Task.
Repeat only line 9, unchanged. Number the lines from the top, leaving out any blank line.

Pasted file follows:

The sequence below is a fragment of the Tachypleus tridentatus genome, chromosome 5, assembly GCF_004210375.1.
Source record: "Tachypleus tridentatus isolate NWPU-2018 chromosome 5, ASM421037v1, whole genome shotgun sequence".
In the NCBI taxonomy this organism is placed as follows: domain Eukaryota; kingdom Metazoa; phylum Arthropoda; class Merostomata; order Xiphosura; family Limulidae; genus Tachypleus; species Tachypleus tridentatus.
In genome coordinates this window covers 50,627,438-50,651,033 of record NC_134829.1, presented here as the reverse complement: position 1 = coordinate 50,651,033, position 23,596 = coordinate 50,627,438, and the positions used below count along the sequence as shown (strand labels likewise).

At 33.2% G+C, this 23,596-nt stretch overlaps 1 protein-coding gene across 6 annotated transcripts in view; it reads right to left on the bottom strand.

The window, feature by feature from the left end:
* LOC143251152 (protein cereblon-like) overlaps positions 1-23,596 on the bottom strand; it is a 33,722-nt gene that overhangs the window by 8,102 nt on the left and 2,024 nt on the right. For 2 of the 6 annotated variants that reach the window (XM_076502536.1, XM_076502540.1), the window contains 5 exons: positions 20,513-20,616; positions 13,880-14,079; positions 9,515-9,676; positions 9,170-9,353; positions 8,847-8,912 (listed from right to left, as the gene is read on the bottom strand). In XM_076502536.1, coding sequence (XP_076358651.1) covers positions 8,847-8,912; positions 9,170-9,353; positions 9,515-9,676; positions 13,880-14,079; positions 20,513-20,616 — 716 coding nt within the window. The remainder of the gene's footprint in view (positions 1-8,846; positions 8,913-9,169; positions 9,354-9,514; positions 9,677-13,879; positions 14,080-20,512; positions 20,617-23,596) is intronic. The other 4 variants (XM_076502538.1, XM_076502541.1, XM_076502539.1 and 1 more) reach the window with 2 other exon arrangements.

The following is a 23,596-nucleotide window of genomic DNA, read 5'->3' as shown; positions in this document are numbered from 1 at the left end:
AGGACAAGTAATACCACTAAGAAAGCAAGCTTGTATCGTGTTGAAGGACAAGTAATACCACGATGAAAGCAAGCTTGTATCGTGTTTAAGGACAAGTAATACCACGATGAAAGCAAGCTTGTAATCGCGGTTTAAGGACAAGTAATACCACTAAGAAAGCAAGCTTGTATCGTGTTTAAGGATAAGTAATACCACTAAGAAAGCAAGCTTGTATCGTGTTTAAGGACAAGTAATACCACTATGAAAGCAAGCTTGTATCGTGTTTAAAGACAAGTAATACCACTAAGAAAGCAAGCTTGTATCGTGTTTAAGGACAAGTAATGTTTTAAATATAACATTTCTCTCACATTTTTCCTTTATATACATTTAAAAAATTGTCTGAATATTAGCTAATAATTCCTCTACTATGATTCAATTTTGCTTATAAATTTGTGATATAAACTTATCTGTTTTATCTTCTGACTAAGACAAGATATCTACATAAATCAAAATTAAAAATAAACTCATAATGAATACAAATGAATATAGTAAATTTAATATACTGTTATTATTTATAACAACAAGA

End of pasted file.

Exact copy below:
AGGACAAGTAATACCACTAAGAAAGCAAGCTTGTATCGTGTTGAAGGACAAGTAATACCACGATGAAAGCAAGCTTGTATCGTGTTTAAGGACAAGTAATACCACGATGAAAGCAAGCTTGTAATCGCGGTTTAAGGACAAGTAATACCACTAAGAAAGCAAGCTTGTATCGTGTTTAAGGATAAGTAATACCACTAAGAAAGCAAGCTTGTATCGTGTTTAAGGACAAGTAATACCACTATGAAAGCAAGCTTGTATCGTGTTTAAAGACAAGTAATACCACTAAGAAAGCAAGCTTGTATCGTGTTTAAGGACAAGTAATGTTTTAAATATAACATTTCTCTCACATTTTTCCTTTATATACATTTAAAAAATTGTCTGAATATTAGCTAATAATTCCTCTACTATGATTCAATTTTGCTTATAAATTTGTGATATAAACTTATCTGTTTTATCTTCTGACTAAGACAAGATATCTACATAAATCAAAATTAAAAATAAACTCATAATGAATACAAATGAATATAGTAAATTTAATATACTGTTATTATTTATAACAACAAGA